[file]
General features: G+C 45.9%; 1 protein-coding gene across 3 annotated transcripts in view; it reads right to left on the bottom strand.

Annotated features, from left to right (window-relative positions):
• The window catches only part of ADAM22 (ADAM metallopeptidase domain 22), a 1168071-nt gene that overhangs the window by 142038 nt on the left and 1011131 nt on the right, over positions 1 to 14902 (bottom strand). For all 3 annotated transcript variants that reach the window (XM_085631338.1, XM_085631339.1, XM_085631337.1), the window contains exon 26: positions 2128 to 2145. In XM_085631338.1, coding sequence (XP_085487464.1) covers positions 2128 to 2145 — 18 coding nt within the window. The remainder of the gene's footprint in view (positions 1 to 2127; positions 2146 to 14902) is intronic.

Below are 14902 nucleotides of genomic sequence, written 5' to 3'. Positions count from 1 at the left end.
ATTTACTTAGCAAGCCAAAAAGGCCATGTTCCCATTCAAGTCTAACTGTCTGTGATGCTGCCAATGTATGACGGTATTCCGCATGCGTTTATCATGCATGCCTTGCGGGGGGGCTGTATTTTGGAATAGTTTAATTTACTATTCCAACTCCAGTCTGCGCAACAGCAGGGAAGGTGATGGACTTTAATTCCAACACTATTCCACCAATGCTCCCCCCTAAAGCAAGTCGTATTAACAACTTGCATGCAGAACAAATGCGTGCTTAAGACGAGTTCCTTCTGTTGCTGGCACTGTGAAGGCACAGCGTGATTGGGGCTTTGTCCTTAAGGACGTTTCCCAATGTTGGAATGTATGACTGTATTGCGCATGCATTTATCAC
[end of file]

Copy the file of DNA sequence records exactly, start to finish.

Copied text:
General features: G+C 45.9%; 1 protein-coding gene across 3 annotated transcripts in view; it reads right to left on the bottom strand.

Annotated features, from left to right (window-relative positions):
• The window catches only part of ADAM22 (ADAM metallopeptidase domain 22), a 1168071-nt gene that overhangs the window by 142038 nt on the left and 1011131 nt on the right, over positions 1 to 14902 (bottom strand). For all 3 annotated transcript variants that reach the window (XM_085631338.1, XM_085631339.1, XM_085631337.1), the window contains exon 26: positions 2128 to 2145. In XM_085631338.1, coding sequence (XP_085487464.1) covers positions 2128 to 2145 — 18 coding nt within the window. The remainder of the gene's footprint in view (positions 1 to 2127; positions 2146 to 14902) is intronic.

Below are 14902 nucleotides of genomic sequence, written 5' to 3'. Positions count from 1 at the left end.
ATTTACTTAGCAAGCCAAAAAGGCCATGTTCCCATTCAAGTCTAACTGTCTGTGATGCTGCCAATGTATGACGGTATTCCGCATGCGTTTATCATGCATGCCTTGCGGGGGGGCTGTATTTTGGAATAGTTTAATTTACTATTCCAACTCCAGTCTGCGCAACAGCAGGGAAGGTGATGGACTTTAATTCCAACACTATTCCACCAATGCTCCCCCCTAAAGCAAGTCGTATTAACAACTTGCATGCAGAACAAATGCGTGCTTAAGACGAGTTCCTTCTGTTGCTGGCACTGTGAAGGCACAGCGTGATTGGGGCTTTGTCCTTAAGGACGTTTCCCAATGTTGGAATGTATGACTGTATTGCGCATGCATTTATCAC